Supporting IKIGAI in Older Adults with the QT Robot

Indiana University Bloomington: Weslie Khoo, Natasha Randall, Swapna Joshi, Long-Jing Hsu, Waki Kamino, Shekinah Lungu, Wei-Chu Chen, Manasi Swaminathan, David Crandall, and Selma Šabanovic

Contact Selma at

Toyota Research Institute: Abhijeet Agnihotri and Kate Tsui

Previous research in human-robot interaction has explored using robots to increase objective and hedonic aspects of well-being and quality of life, but there is no literature on how robots might be used to support eudaimonic aspects of well-being (such as meaning in life). A sense of meaning has been shown to positively affect health and longevity. We frame our study around the Japanese concept of ikigai, which is widely used with Japanese older adults to enhance their everyday lives, and is closely related to the concept of eudaimonic well-being (EWB) known in Western countries. 

We started by conducting interviews and workshops with ikigai experts to ground our understanding of the term. Then, using a mixed-methods approach involving interviews, surveys, and live interactions with QT, we explored how older adults in the US and Japan experience ikigai and how QT might support further support it. These allowed us to build empirically test a model of cross-cultural ikigai.

Ongoing work

We are in the process of defining a number of activities and interventions that can support older adults’ ikigai, such as storytelling (timeslips) and reflection-based prompts.

Examples of storytelling (timeslips).

Our technically-oriented ongoing work involves building deep learning models to determine ikigai and engagement during these activities, by using computer vision to determine when older adults are engaged with QT and discussing a topic related to their ikigai (iki-iki face), natural language processing (NLP) to use conversational content from interactions with QT, and audio waveforms to detect emotion through speech. 

Computer vision to detect iki-iki face

We define an iki-iki face as the face someone’s make when they experience ikigai. Currently we are utilizing OpenFace 2.0 (OpenFace 2.0: Facial Behavior Analysis Toolkit Tadas Baltrušaitis, Amir Zadeh, Yao Chong Lim, and Louis-Philippe Morency, IEEE International Conference on Automatic Face and Gesture Recognition, 2018) to analyze eye gaze and facial expressions.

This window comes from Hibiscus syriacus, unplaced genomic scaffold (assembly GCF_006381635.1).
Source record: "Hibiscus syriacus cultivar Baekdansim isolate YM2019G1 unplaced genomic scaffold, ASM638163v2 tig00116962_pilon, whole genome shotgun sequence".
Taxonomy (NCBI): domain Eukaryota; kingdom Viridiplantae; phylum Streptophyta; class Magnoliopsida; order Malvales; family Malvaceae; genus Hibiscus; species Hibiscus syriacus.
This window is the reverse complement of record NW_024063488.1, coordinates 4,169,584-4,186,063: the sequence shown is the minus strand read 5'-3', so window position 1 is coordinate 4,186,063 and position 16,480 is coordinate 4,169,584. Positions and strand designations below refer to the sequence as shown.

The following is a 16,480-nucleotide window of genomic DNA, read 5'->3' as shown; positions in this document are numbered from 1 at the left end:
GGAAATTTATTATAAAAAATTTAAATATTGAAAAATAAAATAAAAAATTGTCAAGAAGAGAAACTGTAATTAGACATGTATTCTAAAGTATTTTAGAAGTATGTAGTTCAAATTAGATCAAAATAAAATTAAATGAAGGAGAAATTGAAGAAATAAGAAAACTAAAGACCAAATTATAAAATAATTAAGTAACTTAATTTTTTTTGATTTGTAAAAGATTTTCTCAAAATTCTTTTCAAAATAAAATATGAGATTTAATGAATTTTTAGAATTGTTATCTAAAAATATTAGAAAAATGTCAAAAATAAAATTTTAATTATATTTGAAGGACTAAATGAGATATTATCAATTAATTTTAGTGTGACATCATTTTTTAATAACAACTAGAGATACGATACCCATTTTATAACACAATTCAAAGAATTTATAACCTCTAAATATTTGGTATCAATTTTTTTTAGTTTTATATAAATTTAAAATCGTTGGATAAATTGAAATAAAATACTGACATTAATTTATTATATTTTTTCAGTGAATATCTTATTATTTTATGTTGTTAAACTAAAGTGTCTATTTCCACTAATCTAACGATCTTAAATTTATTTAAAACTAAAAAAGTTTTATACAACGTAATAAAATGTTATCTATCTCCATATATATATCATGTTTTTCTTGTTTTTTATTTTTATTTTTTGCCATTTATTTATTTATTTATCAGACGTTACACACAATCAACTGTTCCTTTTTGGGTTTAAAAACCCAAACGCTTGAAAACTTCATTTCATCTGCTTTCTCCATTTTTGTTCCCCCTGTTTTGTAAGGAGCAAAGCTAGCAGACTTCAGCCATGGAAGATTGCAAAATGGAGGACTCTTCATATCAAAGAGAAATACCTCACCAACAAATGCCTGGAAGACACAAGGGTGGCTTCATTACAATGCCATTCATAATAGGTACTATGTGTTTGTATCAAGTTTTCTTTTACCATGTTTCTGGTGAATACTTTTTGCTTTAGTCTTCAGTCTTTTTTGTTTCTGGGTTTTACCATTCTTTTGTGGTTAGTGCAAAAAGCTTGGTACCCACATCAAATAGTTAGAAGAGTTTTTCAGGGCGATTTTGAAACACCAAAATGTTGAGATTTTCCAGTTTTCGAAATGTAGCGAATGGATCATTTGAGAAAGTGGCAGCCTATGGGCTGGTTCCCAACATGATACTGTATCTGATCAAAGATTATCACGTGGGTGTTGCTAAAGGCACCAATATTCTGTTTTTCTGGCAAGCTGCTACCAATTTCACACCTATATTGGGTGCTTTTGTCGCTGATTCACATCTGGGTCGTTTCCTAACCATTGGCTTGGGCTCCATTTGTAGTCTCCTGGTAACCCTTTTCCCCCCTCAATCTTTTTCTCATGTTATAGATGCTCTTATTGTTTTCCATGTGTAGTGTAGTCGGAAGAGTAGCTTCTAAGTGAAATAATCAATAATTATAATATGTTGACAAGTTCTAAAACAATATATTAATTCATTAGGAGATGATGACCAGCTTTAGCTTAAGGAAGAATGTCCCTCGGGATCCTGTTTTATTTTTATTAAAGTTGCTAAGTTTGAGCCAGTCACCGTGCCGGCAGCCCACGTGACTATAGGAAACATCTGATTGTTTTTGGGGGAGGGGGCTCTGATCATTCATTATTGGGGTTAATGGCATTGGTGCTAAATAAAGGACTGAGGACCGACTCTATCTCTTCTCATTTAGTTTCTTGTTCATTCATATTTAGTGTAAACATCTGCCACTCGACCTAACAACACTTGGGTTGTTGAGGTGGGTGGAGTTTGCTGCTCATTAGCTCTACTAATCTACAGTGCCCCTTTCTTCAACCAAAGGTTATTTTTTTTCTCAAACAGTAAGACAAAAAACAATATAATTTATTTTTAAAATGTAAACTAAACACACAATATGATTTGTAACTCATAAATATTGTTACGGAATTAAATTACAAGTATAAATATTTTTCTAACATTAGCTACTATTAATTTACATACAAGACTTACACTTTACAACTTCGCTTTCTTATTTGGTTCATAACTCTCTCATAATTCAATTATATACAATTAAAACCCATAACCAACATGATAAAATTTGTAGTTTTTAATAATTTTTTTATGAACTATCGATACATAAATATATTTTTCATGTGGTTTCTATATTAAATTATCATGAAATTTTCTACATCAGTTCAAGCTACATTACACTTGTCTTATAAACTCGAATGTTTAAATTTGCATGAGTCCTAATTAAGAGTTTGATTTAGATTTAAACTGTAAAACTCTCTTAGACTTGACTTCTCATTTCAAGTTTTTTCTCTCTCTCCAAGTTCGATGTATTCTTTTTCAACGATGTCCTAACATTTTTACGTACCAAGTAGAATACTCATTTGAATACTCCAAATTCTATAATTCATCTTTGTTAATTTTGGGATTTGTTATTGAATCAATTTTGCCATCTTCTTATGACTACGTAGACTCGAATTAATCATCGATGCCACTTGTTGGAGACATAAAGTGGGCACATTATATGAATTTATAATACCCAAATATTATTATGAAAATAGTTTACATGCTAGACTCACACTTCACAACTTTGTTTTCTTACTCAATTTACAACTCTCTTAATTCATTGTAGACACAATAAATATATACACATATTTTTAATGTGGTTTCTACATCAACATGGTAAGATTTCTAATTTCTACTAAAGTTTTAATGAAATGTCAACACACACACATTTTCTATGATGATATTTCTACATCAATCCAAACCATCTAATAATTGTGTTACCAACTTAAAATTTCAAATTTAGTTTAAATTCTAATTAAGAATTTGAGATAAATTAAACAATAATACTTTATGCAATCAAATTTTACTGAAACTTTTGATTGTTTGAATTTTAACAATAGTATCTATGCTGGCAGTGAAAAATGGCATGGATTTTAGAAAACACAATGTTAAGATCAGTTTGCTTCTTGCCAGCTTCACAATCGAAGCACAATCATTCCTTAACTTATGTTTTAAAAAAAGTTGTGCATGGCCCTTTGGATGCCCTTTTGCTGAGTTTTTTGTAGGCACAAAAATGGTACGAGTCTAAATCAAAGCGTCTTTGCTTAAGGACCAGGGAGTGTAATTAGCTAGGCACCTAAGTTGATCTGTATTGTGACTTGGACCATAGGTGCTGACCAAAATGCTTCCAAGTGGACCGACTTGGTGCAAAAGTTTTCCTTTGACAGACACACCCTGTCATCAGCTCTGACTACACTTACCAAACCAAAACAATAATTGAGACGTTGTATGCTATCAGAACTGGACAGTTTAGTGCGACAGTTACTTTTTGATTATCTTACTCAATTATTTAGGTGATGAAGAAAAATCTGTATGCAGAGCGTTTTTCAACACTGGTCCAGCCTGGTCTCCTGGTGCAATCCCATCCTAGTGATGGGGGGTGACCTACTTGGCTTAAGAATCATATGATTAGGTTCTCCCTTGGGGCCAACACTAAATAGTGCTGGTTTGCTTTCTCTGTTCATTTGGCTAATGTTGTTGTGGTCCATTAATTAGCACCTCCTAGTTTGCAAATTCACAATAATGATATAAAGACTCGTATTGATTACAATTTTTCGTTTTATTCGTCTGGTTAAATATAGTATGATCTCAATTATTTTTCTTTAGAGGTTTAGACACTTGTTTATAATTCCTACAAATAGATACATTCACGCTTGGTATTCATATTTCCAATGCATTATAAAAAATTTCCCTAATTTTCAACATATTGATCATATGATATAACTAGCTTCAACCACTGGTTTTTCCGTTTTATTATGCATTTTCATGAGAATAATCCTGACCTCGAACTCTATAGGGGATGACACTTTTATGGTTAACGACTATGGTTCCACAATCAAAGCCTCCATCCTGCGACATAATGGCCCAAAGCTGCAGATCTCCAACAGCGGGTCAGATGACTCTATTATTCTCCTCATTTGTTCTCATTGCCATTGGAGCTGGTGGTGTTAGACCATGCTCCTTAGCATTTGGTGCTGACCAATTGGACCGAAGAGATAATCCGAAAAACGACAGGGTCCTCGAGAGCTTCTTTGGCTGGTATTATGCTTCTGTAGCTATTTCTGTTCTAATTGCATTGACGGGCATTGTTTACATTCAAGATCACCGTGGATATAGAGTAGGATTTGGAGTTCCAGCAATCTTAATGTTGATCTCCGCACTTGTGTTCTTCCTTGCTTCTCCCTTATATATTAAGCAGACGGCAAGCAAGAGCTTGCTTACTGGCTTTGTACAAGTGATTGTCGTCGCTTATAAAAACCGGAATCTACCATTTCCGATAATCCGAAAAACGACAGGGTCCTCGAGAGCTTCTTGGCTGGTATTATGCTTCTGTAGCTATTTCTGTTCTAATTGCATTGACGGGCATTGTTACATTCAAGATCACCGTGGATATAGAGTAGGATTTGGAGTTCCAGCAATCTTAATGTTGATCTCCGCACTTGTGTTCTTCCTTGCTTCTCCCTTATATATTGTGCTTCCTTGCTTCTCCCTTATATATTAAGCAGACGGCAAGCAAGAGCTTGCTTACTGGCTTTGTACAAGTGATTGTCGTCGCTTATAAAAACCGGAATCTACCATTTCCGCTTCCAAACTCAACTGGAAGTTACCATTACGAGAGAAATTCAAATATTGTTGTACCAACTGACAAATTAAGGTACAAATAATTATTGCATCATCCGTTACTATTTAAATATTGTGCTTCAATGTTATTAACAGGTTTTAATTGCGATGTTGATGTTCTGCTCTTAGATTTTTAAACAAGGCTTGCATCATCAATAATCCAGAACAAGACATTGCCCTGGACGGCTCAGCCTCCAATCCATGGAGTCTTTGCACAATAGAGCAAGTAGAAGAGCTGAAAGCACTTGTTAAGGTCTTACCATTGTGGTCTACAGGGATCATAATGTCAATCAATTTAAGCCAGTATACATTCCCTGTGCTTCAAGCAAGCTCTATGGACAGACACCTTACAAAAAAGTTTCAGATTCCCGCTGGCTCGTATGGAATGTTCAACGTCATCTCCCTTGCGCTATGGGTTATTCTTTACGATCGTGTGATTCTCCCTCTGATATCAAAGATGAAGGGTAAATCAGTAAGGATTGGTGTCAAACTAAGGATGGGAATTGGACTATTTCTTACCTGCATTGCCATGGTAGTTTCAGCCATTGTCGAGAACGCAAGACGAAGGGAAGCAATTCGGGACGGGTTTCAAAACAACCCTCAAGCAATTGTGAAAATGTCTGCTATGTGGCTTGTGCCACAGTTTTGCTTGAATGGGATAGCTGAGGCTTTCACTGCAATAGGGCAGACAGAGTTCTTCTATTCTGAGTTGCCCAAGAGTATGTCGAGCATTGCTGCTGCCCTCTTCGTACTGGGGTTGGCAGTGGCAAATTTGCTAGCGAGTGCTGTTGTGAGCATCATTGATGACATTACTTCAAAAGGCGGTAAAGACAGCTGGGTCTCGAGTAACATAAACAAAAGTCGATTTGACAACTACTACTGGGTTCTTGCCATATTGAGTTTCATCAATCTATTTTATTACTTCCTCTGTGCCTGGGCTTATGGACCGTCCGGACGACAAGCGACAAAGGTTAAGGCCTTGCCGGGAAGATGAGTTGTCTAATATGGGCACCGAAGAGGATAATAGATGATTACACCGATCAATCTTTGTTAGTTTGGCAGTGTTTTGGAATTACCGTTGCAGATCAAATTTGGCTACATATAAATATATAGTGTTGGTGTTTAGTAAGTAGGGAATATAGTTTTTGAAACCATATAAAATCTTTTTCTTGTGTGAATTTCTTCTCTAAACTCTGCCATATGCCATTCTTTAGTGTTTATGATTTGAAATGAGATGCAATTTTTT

Example of eye gaze estimation.

In order to estimate eye gaze, we use a Constrained Local Neural Field (CLNF) landmark detector to detect eyelids, iris, and the pupil. For training the landmark detector we used the SynthesEyes training dataset. We use the detected pupil and eye location to compute the eye gaze vector individually for each eye. We fire a ray from the camera origin through the center of the pupil in the image plane and compute it’s intersection with the eye-ball sphere. This gives us the pupil location in 3D camera coordinates. The vector from the 3D eyeball center to the pupil location is our estimated gaze vector. This is a fast and accurate method for person independent eye-gaze estimation in webcam images.

Examples of facial expression recognition.

In order to account for personal differences when processing videos the median value of the features is subtracted from the current frame. To correct for person specific bias in Action Unit (AU) intensity prediction, we take the lowest nth percentile (learned on validation data) of the predictions on a specific person and subtract it from all of the predictions. The models are trained on DISFA, SEMAINE, BP4D, UNBC-McMaster, Bosphorus and FERA 2011 datasets. Where the AU labels overlap across multiple datasets we train on them jointly.


The word co-occurrence network represents the high-frequent pairs of two words in a dialogue between the interviewer and the interviewee. In this study, a dialogue comprises a conversation that starts with the interviewer(s) and ends with the interviewee. 
A node in the plot represents a vocabulary, and a link between two nodes indicates that the two vocabularies have appeared in the same dialogue at least over 15 times in the collection of 17 interview transcripts. 

Note: The relationship (i.e., a link between two vocabularies) is undirected. 

The IU Computer Vision Lab's projects and activities have been funded, in part, by grants and contracts from the Air Force Office of Scientific Research (AFOSR), the Defense Threat Reduction Agency (DTRA), Dzyne Technologies, EgoVid, Inc., ETRI, Facebook, Google, Grant Thornton LLP, IARPA, the Indiana Innovation Institute (IN3), the IU Data to Insight Center, the IU Office of the Vice Provost for Research through an Emerging Areas of Research grant, the IU Social Sciences Research Commons, the Lilly Endowment, NASA, National Science Foundation (IIS-1253549, CNS-1834899, CNS-1408730, BCS-1842817, CNS-1744748, IIS-1257141, IIS-1852294), NVidia, ObjectVideo, Office of Naval Research (ONR), Pixm, Inc., and the U.S. Navy. The views and conclusions contained herein are those of the authors and should not be interpreted as necessarily representing the official policies or endorsements, either expressed or implied, of the U.S. Government, or any sponsor.